David Bowie is cool. He wrote a lot of cool songs, hung out with cool people like John Lennon, and acted in a bunch of movies. Being a rockstar who made it in the 70s had its perks, I guess. And one of those perks is being able to afford a home that has its own indoor swimming pool. Another one of those perks is all the cocaine. The rocker was known for his recreational activities. But there was one last thing he was a little less known for, at least at the time. I’m talking about David Bowie’s obsession with the occult. All of these things tie together, trust me.
David Bowie’s Obsession with the Occult
If you know anything about occultism you may know that much of its popularity is due to a man named Aleister Crowley. David Bowie was a huge fan of Crowley’s work. In particular his membership with the 19th century organization the Golden Dawn. The Hermetic Order of the Golden Dawn, actually.
You could say that the Golden Dawn was the first organization dedicated to magick in the modern age, with its spiritual development, tarot divination, alchemy, astral travel, and other beliefs becoming centerpieces in occult study, as well as Wicca and Thelema, the religion developed by Aleister Crowley.
Bowie was fascinated by this sort of thing. There was a book he would keep on his coffee table titled “Psychic Self Defense”, which the author promised would help deter malevolent paranormal forces. While much of his occult study is shrouded in mystery, we know that he had an affinity for books on white magic over black magic.
White magic is the use of spiritual energy and ritual for selfless purposes, as opposed to the selfish black magic. So, classic Jedi/Sith, Gryffindor/Slytherin, Good Stuff/Bad Stuff dichotomy. Bowie was intent on using magic for good.
Two Kinds of White Magic
The other kind of white magic was also Bowie’s friend: cocaine. In the mid 70s he was hopped up practically all the time. It wouldn’t be uncommon for him to be up in the middle of the night doing lines and reading about the classical elements and sacred geometry.
Do a line, read a book, close the cover, do a line, read a book, close the cover. David Bowie had the rockstar life down. That was until he and his then-wife Angie Bowie moved to 637 North Doheny Drive, Beverly Hills, California. It was rather small for a rockstar’s home. It wasn’t their first choice. Their first choice was a six acre plot of land with a chic Art Deco style home.
Bowie made a fuss because he noticed that there was a circular room in the home that had a hexagram painted on the floor. So they settled on North Doheny Drive. One of the features was the indoor swimming pool, which his wife had anticipated would be a problem. Little did she know it wouldn’t have a thing to do with the plumbing.
Plumbing Wasn’t David Bowie’s Only Problem
Plumbing would have been a breeze compared to what actually happened. Bowie started feeling a bit strange about the pool. He was starting to tell his wife, but she thought he was just Bowie being Bowie. An eccentric musician is all, it couldn’t possibly be true.
It couldn’t be true that Satan himself was living in, or had at least temporarily taken occupancy of their indoor swimming pool. But that is exactly what David Bowie insisted was true. He told his wife that one night he actually saw Satan rise out of the pool, suspended in the air, right before his very eyes.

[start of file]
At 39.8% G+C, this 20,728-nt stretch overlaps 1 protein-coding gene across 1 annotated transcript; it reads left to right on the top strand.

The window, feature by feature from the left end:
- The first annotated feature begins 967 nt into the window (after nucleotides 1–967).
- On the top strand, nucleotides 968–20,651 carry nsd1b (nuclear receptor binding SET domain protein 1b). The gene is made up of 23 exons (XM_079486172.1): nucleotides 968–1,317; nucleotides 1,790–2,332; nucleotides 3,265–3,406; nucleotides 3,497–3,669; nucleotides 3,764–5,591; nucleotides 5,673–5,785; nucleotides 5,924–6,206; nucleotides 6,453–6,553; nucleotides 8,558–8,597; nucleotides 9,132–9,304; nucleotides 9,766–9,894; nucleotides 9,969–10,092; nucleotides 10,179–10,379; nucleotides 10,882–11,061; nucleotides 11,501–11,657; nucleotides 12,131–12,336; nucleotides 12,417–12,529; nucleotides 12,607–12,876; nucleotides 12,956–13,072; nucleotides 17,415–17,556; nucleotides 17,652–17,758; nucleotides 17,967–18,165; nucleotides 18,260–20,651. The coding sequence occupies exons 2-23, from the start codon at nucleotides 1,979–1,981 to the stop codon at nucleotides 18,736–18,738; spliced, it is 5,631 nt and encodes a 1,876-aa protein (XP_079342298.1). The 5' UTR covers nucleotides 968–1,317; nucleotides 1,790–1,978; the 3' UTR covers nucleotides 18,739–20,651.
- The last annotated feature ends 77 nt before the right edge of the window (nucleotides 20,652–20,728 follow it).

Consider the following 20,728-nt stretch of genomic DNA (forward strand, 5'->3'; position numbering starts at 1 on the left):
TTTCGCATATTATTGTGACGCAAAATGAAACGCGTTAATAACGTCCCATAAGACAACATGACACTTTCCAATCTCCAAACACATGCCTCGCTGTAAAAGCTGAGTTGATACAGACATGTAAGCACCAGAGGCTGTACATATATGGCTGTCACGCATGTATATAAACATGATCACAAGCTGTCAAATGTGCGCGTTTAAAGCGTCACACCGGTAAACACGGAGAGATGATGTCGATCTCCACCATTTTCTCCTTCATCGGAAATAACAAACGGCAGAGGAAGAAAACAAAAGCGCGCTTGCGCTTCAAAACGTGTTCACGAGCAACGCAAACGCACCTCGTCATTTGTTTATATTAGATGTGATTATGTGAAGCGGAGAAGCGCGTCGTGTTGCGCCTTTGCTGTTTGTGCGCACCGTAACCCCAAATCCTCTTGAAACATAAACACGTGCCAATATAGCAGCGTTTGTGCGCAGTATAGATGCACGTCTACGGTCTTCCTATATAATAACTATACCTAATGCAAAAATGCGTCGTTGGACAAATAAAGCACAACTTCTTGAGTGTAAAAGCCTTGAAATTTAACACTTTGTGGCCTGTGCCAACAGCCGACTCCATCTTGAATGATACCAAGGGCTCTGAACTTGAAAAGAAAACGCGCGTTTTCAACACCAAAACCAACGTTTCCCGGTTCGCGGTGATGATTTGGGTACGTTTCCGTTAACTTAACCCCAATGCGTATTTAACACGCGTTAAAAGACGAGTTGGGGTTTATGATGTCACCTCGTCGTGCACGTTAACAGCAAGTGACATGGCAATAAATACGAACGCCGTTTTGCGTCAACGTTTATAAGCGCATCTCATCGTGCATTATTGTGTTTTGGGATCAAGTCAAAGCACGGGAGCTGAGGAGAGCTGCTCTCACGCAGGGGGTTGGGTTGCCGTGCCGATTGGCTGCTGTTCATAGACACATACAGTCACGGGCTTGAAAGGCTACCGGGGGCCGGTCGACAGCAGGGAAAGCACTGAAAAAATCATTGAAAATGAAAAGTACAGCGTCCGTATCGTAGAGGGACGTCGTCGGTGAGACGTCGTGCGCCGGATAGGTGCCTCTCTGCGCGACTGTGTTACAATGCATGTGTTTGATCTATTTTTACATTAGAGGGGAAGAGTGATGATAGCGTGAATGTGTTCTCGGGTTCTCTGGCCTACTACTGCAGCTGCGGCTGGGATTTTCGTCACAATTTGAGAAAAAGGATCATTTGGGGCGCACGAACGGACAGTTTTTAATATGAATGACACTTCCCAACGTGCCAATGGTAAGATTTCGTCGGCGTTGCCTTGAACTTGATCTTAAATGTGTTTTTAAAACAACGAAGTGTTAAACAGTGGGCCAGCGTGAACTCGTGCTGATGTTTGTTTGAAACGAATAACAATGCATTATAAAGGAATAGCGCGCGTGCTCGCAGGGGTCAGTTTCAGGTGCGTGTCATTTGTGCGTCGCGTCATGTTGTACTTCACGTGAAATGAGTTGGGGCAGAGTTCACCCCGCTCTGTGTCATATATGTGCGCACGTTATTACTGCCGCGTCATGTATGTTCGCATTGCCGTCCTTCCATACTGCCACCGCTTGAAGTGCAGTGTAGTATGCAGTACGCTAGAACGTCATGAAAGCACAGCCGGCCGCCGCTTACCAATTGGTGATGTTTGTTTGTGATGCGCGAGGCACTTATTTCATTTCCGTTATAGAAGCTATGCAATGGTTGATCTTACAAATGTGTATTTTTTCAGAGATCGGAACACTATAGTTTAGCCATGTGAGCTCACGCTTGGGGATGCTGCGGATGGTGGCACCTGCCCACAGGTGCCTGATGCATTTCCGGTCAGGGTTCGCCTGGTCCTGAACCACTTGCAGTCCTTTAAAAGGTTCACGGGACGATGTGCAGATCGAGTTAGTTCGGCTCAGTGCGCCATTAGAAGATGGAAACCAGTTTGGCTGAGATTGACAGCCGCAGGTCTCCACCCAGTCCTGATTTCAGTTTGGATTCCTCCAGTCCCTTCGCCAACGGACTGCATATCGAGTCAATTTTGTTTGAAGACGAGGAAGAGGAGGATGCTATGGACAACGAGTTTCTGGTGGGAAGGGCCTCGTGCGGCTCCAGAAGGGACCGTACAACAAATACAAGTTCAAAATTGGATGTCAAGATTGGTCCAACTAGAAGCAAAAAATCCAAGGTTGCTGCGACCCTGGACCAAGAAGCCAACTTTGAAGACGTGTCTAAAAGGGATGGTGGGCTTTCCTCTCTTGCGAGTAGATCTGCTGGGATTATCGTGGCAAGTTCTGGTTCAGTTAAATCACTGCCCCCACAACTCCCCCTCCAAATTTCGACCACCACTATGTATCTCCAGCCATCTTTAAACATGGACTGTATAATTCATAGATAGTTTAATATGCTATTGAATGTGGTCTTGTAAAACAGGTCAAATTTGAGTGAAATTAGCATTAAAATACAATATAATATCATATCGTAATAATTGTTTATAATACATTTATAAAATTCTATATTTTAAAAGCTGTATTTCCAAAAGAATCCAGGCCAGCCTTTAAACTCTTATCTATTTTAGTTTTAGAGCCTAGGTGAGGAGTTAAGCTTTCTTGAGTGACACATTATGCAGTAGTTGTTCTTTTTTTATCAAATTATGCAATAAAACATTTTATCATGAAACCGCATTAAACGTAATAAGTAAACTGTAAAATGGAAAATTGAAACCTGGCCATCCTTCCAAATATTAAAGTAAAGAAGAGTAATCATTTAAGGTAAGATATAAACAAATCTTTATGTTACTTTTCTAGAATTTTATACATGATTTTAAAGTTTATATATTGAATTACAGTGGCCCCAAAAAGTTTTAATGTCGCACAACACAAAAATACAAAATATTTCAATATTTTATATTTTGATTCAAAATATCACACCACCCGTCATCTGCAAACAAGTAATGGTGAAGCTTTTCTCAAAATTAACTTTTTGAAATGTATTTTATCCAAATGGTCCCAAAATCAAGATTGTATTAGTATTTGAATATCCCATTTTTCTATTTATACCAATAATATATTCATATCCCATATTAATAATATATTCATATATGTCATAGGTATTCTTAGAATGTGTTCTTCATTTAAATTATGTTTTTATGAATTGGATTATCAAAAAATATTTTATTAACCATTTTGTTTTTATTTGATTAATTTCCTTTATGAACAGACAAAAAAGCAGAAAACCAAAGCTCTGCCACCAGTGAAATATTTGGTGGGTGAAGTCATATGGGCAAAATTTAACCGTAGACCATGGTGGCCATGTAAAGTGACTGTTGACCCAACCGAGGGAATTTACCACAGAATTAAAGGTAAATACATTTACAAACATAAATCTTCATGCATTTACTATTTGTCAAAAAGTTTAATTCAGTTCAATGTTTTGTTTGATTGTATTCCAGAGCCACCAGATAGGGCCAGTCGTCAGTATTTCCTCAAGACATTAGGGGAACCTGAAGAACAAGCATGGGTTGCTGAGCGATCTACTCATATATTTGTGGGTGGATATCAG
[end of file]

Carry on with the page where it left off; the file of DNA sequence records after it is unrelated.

This was not cool. I mean, it’s not cool to have Satan in your swimming pool, that’s a given, but imagine your husband is waking you up at night saying “Honey, I think I saw Satan in the pool again”, I don’t think you’d be very thankful. You’d want him to shut up and get back to bed. But he can’t.
Demonic Pool of David Bowie
Do a line, read a book, close the cover, do a line, see Satan rising out of your pool…
Eventually, David Bowie needed to do something about it. And what do you do when you need to get rid of a demon? You get an exorcist. His wife did some poking around, trying to find an exorcist, as you do, and discovered that the local Greek Orthodox Church had someone who would be willing to do it. That didn’t happen, though because David Bowie made this a strict no-strangers-involved rule.
He contacted his friend, Walli Elmlark. Elmlark was relatively well-known throughout the scene at the time as a sort of spiritual guru. It’s said that she had personally performed a ritual on Bowie when he was in the middle of a particularly dark part of his life. She was his white witch. Unfortunately, she could not be there personally, but gave Bowie instructions on what to do.
A Different David Bowie Performance
One night, Bowie, with his wife watching, performed an exorcism with only the transcribed instructions of a rock-and-roll witch and a smattering of occult artifacts from Bowie’s personal collection propped up on an old-fashioned lecturn.
His wife said, “I had no idea what was being said or what language it was being said in, I couldn’t stop a weird cold feeling rising up in me as David droned on and on,’ and as the exorcism pressed on she said something happened: “There’s no easy or elegant way to say this, so I’ll just say it straight.
At a certain point in the ritual, the pool began to bubble. It bubbled vigorously (perhaps “thrashed” is a better term) in a manner inconsistent with any explanation involving air filters or the like.”
Shortly thereafter, after Bowie’s insistence, the couple moved out of the home. His wife, Angie, has gone on to say that there’s nothing that can explain what she saw that night, and that she never shared her husband’s affinity with ritual magick. But she saw it, and it seems that Bowie never spoke of it again.